- Research Programs
- Regions & Topics
- All Publications
A nation must think before it acts.
Editor’s note: This is the first paper in the “Expanding the Focus” series in the National Security Studies program. In May 2023, National Security Advisor Jake Sullivan observed that “the future of the United States is going to be defined as much by the energy transition, technological change [and] demographic changes as it will by traditional security matters.” He noted that national security policy must address “the fundamental set of challenges that occupy our minds in every region we encounter: food and health security, nuclear proliferation, climate change, secure supply chains, trusted technology ecosystems and a stable basis upon which people can work to build a better life.” The “Expanding the Focus” set of papers published by the National Security Studies program at the Foreign Policy Research Institute will seek to further define and discuss these challenges.
It’s been more than two decades since US officials recognized the challenges of China’s return to strategic significance. When he ran for president, then-Governor George W. Bush said, the United States “made a mistake [in] calling China a strategic partner … We need to be tough and firm.”
A focus on counterterrorism after 9/11 and optimism that a growing Chinese economy would yield to political liberalization dominated the Bush and Obama administrations. However, hope for US-China relations was supplanted by the Trump and Biden administration’s recognition that the United States is in a strategic competition with China. This competitive lens defines the future of international security. American companies should be advised that they will be on the frontlines of this competition.
While record trade levels between the United States and China may prevent an immediate reversion to a new Cold War and conflict is not inevitable, some US defense leaders are forecasting China’s invasion of Taiwan in 2023, 2025, or 2027. If these forecasts are correct, President Joe Biden has said that the United States would come to the aid of Taiwan. Although the Chairman of the Joint Chiefs of Staff General Mark Milley told leaders to tone down the rhetoric on China, the Director of National Intelligence Avril Haines testified earlier that China does not want a war, but added that “if Beijing feared that a major conflict with the United States were imminent, it almost certainly would consider undertaking aggressive cyber operations against U.S. homeland critical infrastructure.” The globally interconnected nature of computer networks exacerbates the uncertainty in assessing this type of risk and challenges corporate leaders to analyze risk.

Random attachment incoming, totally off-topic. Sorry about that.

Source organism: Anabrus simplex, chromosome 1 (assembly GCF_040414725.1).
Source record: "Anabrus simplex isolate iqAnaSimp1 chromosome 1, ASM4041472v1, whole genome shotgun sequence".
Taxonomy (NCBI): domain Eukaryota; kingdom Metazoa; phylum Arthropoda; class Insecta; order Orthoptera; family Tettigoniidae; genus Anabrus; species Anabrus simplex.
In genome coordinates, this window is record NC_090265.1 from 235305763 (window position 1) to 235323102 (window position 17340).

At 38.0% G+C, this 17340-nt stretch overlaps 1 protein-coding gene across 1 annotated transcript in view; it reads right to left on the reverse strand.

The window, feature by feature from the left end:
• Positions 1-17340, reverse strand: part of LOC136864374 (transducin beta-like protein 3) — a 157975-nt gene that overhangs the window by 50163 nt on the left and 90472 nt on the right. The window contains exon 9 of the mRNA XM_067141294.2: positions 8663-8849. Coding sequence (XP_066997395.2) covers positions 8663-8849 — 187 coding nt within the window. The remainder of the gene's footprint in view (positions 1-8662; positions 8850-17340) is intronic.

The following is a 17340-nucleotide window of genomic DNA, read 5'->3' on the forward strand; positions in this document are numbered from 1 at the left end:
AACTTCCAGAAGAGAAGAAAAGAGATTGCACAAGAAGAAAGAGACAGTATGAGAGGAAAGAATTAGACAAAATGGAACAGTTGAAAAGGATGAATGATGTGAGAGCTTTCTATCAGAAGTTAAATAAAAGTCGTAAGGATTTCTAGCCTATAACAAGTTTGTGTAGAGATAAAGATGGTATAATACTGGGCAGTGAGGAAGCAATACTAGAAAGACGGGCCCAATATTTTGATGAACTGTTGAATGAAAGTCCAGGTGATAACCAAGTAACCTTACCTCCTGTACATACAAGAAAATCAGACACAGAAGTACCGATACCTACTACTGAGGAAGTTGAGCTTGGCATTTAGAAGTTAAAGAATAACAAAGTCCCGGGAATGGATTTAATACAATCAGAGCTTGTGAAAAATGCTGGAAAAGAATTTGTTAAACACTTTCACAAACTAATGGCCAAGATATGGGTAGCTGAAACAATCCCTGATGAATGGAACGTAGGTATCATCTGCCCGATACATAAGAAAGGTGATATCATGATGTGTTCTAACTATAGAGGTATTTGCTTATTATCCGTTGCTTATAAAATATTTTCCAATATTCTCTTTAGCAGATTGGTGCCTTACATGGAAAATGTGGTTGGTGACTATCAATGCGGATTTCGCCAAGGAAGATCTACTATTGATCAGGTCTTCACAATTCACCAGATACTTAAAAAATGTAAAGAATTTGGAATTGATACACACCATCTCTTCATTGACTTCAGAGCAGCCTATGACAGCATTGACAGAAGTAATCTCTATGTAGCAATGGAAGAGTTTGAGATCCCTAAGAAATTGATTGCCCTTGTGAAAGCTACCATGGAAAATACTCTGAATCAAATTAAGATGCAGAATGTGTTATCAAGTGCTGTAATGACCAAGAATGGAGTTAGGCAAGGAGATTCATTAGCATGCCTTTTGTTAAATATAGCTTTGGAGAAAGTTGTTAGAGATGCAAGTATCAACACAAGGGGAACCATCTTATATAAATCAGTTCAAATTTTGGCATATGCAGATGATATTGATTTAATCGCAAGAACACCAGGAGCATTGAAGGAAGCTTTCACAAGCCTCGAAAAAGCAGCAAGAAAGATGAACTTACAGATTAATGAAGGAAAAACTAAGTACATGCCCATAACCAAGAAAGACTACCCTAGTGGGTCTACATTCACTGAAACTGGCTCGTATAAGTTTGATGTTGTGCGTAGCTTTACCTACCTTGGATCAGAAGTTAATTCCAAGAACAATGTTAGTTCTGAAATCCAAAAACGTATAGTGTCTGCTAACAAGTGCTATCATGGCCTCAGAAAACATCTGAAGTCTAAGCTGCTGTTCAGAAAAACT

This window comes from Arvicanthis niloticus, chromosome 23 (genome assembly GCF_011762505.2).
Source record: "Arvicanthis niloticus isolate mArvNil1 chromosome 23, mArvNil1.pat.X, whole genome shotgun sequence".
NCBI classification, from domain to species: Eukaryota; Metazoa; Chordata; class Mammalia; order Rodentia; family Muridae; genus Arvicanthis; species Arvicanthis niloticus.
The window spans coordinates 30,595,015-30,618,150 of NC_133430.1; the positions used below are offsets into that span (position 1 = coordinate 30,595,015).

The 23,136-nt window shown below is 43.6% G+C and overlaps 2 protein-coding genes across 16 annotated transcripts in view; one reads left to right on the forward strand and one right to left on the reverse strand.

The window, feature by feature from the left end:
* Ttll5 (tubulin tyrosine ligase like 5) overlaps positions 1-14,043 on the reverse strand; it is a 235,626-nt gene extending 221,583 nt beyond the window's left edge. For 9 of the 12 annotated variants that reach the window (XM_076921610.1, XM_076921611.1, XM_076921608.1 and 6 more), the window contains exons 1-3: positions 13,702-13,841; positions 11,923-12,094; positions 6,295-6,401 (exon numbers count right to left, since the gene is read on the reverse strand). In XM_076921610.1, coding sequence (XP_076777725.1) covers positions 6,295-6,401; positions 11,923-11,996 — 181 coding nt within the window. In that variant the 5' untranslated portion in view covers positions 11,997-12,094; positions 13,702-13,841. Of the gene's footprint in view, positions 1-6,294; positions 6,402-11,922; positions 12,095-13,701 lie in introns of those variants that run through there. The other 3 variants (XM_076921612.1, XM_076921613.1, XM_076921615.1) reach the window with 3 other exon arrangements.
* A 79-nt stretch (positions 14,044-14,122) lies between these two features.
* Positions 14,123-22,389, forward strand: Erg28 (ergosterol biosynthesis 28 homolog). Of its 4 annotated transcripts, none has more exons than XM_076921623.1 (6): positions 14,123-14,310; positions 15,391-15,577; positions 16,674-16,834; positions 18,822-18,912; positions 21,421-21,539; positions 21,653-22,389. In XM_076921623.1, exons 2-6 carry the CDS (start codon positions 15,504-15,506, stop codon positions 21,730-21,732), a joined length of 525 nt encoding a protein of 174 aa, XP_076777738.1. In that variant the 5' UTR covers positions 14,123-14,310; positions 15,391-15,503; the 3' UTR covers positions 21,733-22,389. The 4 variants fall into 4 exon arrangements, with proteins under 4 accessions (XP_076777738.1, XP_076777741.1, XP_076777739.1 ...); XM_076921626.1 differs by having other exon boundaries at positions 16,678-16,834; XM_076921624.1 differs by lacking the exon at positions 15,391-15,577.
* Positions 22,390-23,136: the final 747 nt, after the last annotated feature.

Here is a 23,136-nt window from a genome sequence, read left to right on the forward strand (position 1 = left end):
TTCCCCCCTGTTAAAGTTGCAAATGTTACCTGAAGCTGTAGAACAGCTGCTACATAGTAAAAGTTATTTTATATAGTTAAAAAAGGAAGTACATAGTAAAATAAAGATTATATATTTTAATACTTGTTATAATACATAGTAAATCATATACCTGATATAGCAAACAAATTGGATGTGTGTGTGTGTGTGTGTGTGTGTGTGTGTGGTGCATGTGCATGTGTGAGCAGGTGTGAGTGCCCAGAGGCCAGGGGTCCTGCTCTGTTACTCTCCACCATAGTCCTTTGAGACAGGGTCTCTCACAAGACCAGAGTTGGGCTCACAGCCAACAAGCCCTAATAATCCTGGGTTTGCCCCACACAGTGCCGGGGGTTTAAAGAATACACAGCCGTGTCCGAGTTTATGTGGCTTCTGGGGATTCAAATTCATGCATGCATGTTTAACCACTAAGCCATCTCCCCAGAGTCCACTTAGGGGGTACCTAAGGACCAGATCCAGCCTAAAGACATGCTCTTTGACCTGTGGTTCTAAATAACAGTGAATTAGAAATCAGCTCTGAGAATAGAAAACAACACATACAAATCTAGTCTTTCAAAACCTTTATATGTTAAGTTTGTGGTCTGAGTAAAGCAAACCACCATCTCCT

Geopolitical risk is not new, but geopolitics complicates risk assessment–US adversaries often consider American companies as extensions of the US government, making them targets.
American firms have been dealing with state-sponsored intellectual property theft for a long time. Then-Chairman of the House Intelligence Committee Mike Rogers said in 2011, “China’s economic espionage has reached an intolerable level and I believe that the United States and our allies in Europe and Asia have an obligation to confront Beijing and demand that they put a stop to this piracy.”
President Barack Obama and Xi Jinping declared in 2015 that neither government “will conduct or knowingly support cyber-enabled theft of intellectual property (IP), including trade secrets or other confidential business information for commercial advantage.” The agreement appeared to be short-lived, as Western companies continue to face significant intellectual property theft risk.